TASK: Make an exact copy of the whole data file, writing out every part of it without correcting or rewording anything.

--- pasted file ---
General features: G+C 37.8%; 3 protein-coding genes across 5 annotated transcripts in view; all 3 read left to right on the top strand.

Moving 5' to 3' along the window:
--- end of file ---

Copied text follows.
General features: G+C 37.8%; 3 protein-coding genes across 5 annotated transcripts in view; all 3 read left to right on the top strand.

Moving 5' to 3' along the window: